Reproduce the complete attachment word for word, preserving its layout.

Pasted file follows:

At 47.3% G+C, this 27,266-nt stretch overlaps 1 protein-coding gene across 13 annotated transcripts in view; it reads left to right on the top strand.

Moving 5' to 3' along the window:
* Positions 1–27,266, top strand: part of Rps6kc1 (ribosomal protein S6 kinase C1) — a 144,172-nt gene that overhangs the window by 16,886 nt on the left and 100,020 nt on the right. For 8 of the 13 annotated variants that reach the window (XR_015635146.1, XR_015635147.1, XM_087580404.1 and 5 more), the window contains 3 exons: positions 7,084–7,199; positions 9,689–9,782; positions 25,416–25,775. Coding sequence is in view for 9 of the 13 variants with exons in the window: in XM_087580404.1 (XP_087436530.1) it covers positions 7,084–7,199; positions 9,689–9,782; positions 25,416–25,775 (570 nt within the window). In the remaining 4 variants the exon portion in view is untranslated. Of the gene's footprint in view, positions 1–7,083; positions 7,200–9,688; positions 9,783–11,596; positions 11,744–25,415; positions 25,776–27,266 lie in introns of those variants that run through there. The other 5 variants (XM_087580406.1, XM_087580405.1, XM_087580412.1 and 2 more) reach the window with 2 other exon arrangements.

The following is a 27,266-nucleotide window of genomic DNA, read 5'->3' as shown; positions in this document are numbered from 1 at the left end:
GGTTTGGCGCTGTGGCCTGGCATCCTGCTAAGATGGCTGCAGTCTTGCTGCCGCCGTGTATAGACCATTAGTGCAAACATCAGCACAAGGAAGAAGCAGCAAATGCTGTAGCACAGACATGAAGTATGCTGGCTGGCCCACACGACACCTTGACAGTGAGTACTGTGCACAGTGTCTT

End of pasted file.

At 47.3% G+C, this 27,266-nt stretch overlaps 1 protein-coding gene across 13 annotated transcripts in view; it reads left to right on the top strand.

Moving 5' to 3' along the window:
* Positions 1–27,266, top strand: part of Rps6kc1 (ribosomal protein S6 kinase C1) — a 144,172-nt gene that overhangs the window by 16,886 nt on the left and 100,020 nt on the right. For 8 of the 13 annotated variants that reach the window (XR_015635146.1, XR_015635147.1, XM_087580404.1 and 5 more), the window contains 3 exons: positions 7,084–7,199; positions 9,689–9,782; positions 25,416–25,775. Coding sequence is in view for 9 of the 13 variants with exons in the window: in XM_087580404.1 (XP_087436530.1) it covers positions 7,084–7,199; positions 9,689–9,782; positions 25,416–25,775 (570 nt within the window). In the remaining 4 variants the exon portion in view is untranslated. Of the gene's footprint in view, positions 1–7,083; positions 7,200–9,688; positions 9,783–11,596; positions 11,744–25,415; positions 25,776–27,266 lie in introns of those variants that run through there. The other 5 variants (XM_087580406.1, XM_087580405.1, XM_087580412.1 and 2 more) reach the window with 2 other exon arrangements.

The following is a 27,266-nucleotide window of genomic DNA, read 5'->3' as shown; positions in this document are numbered from 1 at the left end:
GGTTTGGCGCTGTGGCCTGGCATCCTGCTAAGATGGCTGCAGTCTTGCTGCCGCCGTGTATAGACCATTAGTGCAAACATCAGCACAAGGAAGAAGCAGCAAATGCTGTAGCACAGACATGAAGTATGCTGGCTGGCCCACACGACACCTTGACAGTGAGTACTGTGCACAGTGTCTT